Belmont Club

The State Vs the State of Nature

The Daily Mail describes a California lesbian couple who’ve persuaded their 8 year adoptive son to begin a sex change process because they feel he is really — and will be happier as — a girl.

A boy who started the process of changing sex at age eight has told how he always knew he was meant to be a girl.

Thomas Lobel, who now calls himself Tammy, is undergoing controversial hormone blocking treatment in Berkeley, California to stop him going through puberty as a boy.

His two lesbian mothers, who adopted him aged two, say that they have been criticized by friends and family, but insist they have not forced their son to become a girl.

They say that one of the first things he told them when he learnt sign language aged three, learned because of a speech impediment, was, ‘I am a girl’.

Tammy, now 11, wears dresses and effectively lives as a girl.

Whoever said the Age of Miracles is over is sadly mistaken. We live in a world where it is possible to borrow your way out of debt; produce trillions of dollars out of thin air; where it is but the work of a few treaties to start the sea levels falling by trading little pieces of paper on a carbon exchange; and where blond, blue eyed people can call themselves black. So why should it be remarkable when 8 years old boys start a sex change process to turn into girls?

The saga of Tammy is not about sexual preference, lesbianism or homosexuality. It is about our Gaia-given right to get anything we want, any damned thing at all. It is about establishing that everyone has a right to an Ipod, affordable housing, a world without nuclear weapons, solar panels which cost three times as much as their competitors yet which should somehow be competitive. It is about our right to live in a world where the BATF can give away guns to Mexican drug dealers, the better to prove that the Second Amendment is evil because it is part of a Constitution that is at least a hundred years old and which no one understands any more; to a universe where things are so because we want them that way without any reference to economics, physics, chemistry, history or bothering to ask anyone.

Everyone knows that that we have to do is ask real, real hard and our wishes will be granted. That if enough Greeks demonstrate in the street then nobody has to pay back anything in the Eurozone, and if the Greeks run out of money we will just lend them some more. This is called Hope. And the result of this process will be Change. Its beautiful, beautiful.

Some would disagree, driven the quaint and now outdated idea that reality may have a vote in the way things turn out. Such skeptics are driven by the fear that instead of the wonderful tomorrow anticipated from all these wishings that we shall instead get what was once called our Just Deserts: bankruptcy, monstrosities, disillusion and madness. Fortunately these skeptics are few. Soon, there will be none at all.

“For the wages of sin is death …” — quick count that in the employment figures! — and make sure you deduct the health care premiums from the wages.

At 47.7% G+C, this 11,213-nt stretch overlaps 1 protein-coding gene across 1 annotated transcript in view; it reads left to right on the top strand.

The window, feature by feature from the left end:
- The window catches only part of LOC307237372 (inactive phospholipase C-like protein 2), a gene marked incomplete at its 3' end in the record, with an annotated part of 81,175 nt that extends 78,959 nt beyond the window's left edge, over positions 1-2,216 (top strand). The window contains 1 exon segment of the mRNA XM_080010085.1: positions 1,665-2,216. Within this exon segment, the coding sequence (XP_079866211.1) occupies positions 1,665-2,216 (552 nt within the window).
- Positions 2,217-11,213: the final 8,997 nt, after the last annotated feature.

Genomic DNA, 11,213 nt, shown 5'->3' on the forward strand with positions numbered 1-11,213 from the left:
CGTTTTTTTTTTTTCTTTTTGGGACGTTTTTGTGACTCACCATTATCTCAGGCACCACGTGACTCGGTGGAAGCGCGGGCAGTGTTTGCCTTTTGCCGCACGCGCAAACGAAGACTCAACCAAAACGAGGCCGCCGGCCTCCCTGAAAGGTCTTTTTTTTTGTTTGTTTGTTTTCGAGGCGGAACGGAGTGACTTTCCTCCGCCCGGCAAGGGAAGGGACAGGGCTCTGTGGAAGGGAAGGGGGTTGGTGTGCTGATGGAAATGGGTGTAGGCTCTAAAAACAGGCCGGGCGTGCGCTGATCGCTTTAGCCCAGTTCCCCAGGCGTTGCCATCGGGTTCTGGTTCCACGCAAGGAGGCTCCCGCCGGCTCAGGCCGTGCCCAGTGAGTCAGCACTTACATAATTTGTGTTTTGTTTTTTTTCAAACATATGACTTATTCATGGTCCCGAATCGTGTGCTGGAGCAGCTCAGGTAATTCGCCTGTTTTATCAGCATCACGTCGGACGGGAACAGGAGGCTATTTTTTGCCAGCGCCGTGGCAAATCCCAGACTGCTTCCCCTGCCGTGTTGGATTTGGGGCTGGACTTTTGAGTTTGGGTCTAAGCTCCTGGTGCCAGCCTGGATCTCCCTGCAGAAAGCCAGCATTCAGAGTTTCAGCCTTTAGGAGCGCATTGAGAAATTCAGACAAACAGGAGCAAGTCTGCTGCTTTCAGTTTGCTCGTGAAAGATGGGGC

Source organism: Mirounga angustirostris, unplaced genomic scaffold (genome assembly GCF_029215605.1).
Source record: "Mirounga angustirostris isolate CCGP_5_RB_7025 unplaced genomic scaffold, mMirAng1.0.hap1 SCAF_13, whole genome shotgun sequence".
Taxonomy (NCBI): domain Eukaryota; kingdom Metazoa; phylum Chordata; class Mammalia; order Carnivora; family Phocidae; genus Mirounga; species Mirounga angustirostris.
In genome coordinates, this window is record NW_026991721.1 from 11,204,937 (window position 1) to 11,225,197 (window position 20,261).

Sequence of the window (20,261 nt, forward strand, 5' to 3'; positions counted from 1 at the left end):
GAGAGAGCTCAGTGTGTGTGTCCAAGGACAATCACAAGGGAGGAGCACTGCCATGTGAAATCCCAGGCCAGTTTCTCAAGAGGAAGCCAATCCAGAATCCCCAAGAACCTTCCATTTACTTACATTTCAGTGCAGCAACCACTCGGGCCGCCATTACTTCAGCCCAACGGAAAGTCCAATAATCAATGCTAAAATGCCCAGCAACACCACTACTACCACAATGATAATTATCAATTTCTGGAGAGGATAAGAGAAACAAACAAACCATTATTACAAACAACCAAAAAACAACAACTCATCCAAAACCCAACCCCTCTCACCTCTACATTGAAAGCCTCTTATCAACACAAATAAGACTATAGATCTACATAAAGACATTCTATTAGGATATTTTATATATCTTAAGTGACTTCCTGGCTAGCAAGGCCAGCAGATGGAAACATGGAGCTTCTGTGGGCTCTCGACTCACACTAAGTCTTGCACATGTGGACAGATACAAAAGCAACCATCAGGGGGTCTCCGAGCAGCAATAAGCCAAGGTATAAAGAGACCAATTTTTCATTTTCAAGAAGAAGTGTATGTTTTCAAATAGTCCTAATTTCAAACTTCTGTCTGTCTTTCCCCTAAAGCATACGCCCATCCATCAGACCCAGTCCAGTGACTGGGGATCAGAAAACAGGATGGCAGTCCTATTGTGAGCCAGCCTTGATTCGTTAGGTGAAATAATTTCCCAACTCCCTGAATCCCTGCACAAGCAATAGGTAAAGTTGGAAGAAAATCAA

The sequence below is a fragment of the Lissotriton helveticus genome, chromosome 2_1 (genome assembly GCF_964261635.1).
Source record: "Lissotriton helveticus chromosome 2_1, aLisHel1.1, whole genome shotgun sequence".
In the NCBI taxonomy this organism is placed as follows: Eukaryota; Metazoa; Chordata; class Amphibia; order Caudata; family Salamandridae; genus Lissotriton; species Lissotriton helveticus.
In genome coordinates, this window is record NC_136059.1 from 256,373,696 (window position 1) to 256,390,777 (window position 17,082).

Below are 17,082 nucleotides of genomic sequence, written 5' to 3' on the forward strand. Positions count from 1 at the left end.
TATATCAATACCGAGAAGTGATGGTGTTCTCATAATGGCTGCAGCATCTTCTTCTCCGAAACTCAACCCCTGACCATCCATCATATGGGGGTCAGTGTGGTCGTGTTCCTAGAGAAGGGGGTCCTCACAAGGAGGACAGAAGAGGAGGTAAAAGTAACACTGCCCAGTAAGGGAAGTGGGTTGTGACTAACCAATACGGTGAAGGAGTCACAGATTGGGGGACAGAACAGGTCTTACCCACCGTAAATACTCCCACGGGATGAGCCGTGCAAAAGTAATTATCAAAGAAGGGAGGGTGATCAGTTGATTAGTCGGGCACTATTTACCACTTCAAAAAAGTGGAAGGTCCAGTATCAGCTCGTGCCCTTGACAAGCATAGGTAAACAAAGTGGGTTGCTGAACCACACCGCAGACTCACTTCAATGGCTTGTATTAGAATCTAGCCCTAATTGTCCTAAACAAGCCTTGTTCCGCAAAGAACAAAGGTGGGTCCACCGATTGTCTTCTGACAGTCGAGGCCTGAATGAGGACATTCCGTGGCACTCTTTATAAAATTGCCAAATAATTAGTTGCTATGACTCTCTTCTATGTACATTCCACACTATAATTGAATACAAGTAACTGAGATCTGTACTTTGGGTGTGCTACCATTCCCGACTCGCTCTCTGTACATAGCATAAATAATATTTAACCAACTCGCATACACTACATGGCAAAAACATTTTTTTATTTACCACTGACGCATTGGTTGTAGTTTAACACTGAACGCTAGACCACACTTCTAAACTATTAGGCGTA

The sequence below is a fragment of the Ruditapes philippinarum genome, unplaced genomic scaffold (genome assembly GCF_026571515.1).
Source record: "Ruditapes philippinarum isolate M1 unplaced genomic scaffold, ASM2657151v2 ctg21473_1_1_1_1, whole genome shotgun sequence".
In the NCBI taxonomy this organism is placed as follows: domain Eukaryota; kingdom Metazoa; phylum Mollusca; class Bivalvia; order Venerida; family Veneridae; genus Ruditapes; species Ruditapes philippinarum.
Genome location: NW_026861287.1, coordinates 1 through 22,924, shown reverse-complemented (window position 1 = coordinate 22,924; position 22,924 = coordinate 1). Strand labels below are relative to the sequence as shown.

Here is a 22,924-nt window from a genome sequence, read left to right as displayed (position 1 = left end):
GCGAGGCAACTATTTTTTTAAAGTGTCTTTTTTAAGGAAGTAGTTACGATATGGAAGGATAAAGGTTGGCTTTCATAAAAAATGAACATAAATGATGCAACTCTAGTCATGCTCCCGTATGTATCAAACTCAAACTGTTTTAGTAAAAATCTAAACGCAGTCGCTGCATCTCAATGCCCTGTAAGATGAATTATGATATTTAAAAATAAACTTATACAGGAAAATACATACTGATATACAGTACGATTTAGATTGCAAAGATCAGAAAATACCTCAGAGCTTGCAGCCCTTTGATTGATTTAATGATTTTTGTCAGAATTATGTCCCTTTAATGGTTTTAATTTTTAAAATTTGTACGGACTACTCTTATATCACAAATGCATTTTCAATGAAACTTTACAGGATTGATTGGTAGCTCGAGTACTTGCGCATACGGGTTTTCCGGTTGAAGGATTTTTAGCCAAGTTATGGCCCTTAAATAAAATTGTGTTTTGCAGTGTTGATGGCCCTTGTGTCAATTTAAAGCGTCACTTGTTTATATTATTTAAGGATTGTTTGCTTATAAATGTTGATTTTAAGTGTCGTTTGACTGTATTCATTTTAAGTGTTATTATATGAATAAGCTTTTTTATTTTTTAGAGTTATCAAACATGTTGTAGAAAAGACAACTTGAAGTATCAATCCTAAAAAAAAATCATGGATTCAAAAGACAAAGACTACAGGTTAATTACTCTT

A long term commenter wrote to argue there was another part of the narrative which deserved equal attention. He knows someone who has been messed up by parents who figured they could “fix him” by sending him to a Christian school. That didn’t work and if anything, messed him up some more. Why did that story not make it into my discussion? The simple answer is that posts start from a point, but they cannot cover all points.

My comments in the post below about “black boxes” never formed but a part of the thread. But the point of them was the argument that society needed to have black boxes — privacy space in which we didn’t know what happened — that this was a strong element to a free society.

Privacy literally means ignorance in this case. It means not knowing. Because once things are put in the public space they inevitably force people to take positions. Everyone who has negotiated an outcome or attended a dinner party knows this. Neither negotiations nor dinner parties can proceed unless everyone knows what not to talk about.

Some would call this a form of hypocrisy, yet it is a form of memetic triage. Truces are about leaving cases which have not yet ripened outside of the operating room. Truces are being negotiated and broken down all the time.  The trick is to know which hold and which are invalid. I think that privacy is a mechanism for kicking the right things down the road. Maybe we’ll get to them, maybe not. But not yet, not yet.

Things that become uncontainable in private space jump into the public arena. They break the truce. You can argue that when something becomes a big enough then it shoulders its way to the fore. In the case of this lesbian couple, the issues probably became big enough to talk about. Now it is outside the truce village and we will see what we will see.

That should not obscure the fact  that other things remain in the black boxes of privacy — and ought to — at least until they produce something which breaks the truce. There may be many other lesbian homes in which the issues are not big enough, or things run well and happily enough for us to say, it is none of our business. The idea of ‘limited government’ must have at its heart the idea that the state should intervene only when there is a clear and pressing reason to do so.

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